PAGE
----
Beijing has committed to raising non-fossil fuel share of energy production from just over 11% this year to 15% by 2020. Increasing green energy is an area where policymakers have really pushed forward, expanding investment dramatically after pollution became the largest source of protests in 2013 (see my blog postings Recent Study: 1.6 million deaths each year across China can be attributed to air pollution. and also Structural Growth Headwind: Water Problems). After Li Keqiang announced his "war on pollution" two years ago China has attacked the issue of deadly pollution with massive investment outlays, building renewables faster than anyplace on earth. According to Bloomberg, China led the world in renewable investment last year with $89.5 billion deployed, almost one out of every three dollars spent on green energy in the world. For more details about renewable energy investment see my blog posting China's ambitious renewable energy investments.
Other environmental plans worth a mention: A real-time pollution monitoring system for citizens, expanding alternative energy vehicles, the broad goal of reduced carbon emissions, and the establishment of a Green Development Fund to expedite environmental efforts.
These plans are good for alternative energy tech industries of all kinds, but continue to be a sizable negative for the world's coal exporters. China has driven its rapid growth by burning more coal than nearly the rest of the world combined. But environmental plans are slowly making coal enemy number one.
Changing the one-child policy to a two-child policy
China's leaders announced they would allow married couples to have two children, rolling back the decades-old one-child policy. In a country where nearly ever aspect of life was once controlled by the Communist Party, the change reduces the Party's control and intrusion into an important and intimate household decision. The effect on the economy in the short-term will be muted, but the change has the potential to accelerate rebalancing to consumption in the near-term and mitigate demographic problems in the long-term.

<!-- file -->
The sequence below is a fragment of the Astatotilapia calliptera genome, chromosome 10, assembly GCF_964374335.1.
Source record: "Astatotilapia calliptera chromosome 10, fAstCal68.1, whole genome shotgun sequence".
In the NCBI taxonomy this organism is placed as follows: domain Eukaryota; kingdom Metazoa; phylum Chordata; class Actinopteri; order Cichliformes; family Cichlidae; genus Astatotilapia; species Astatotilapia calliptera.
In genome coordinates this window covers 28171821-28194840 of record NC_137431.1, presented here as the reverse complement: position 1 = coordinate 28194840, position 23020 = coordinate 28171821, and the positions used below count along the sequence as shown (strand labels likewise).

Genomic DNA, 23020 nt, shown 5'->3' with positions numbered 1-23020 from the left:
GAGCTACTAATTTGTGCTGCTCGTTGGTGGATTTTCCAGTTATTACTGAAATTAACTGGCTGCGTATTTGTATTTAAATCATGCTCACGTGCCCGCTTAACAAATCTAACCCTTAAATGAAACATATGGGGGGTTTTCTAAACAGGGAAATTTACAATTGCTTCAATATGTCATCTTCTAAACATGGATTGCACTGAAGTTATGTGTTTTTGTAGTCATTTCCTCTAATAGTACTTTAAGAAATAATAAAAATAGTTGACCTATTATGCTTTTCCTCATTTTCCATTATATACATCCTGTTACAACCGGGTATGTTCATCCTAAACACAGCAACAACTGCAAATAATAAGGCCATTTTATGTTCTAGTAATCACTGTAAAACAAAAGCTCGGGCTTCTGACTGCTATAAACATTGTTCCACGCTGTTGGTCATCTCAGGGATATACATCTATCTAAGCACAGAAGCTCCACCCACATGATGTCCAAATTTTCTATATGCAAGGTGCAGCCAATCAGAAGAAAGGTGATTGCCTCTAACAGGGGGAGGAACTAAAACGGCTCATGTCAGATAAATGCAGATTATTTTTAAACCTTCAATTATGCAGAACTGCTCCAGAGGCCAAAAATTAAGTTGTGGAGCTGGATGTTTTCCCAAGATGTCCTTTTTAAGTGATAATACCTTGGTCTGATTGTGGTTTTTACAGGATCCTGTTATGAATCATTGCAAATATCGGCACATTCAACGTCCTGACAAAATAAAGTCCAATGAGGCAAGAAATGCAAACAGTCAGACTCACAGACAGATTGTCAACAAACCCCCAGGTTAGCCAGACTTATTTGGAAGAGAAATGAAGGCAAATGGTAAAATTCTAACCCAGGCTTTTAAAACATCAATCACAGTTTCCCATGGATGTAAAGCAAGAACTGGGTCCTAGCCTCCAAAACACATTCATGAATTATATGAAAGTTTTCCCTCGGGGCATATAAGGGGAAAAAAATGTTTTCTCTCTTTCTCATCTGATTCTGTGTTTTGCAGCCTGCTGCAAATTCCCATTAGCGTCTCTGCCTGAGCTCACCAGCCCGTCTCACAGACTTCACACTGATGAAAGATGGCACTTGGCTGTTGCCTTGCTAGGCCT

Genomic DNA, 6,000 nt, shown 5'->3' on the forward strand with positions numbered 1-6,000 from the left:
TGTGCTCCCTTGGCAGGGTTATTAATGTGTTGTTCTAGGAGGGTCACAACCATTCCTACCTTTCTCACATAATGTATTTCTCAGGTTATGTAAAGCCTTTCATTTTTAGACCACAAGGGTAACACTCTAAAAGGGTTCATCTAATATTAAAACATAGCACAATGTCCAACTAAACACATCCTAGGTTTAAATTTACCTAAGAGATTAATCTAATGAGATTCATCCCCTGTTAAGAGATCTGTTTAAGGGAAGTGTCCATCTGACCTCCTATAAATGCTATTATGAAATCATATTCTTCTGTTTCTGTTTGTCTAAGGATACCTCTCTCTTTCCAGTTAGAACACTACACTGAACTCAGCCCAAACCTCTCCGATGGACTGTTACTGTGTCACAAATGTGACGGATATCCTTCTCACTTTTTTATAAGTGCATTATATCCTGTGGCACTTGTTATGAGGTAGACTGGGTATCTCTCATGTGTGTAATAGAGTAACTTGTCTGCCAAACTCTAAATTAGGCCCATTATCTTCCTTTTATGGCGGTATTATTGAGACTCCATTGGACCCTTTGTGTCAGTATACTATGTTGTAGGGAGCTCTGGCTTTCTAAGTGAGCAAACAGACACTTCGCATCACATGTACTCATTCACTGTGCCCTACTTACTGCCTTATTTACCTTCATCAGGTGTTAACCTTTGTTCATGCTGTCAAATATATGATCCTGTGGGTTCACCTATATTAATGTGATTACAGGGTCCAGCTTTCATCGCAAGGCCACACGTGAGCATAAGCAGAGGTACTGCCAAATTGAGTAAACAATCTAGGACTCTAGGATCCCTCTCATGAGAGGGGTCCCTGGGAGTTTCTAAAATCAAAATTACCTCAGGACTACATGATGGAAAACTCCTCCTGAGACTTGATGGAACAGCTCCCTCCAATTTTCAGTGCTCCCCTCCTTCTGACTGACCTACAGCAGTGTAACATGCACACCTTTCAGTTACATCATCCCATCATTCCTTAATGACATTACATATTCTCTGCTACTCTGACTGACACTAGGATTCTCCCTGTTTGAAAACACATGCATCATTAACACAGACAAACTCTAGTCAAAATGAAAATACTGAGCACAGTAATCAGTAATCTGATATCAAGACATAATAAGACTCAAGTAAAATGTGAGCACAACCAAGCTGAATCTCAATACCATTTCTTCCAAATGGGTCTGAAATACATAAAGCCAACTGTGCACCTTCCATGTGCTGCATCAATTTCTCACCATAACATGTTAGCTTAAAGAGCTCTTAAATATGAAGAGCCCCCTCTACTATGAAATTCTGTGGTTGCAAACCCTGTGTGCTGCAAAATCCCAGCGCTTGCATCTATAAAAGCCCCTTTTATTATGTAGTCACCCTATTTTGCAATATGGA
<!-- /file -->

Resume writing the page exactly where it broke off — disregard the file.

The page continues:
When Mao's Communists took over in 1949, he encouraged families to have as many children as possible in order to boost the ranks of farmers, factory workers, and soldiers. As a result, China added 260 million to its population by 1970. To contend with fears of overpopulation, the Party instituted the one-child policy in the 1970s.
The one-child policy has left China with an aging population to support and a workforce already shrinking from its peak in 2010. China's aging population is on track to become a significant burden over the next few decades. Before this week's policy change the population of 60-year-olds and over was expected to rise from 36 million to 245 million by 2020; from 3% of the population to roughly one-fifth. Not only will the retired population eventually be a significant burden, but older workers require more money and benefits and will add pressure to China's low-cost manufacturers. The policy change should mitigate some of those demographic headwinds.
See my blog posting here for details: Decades-Old One-Child Policy Ended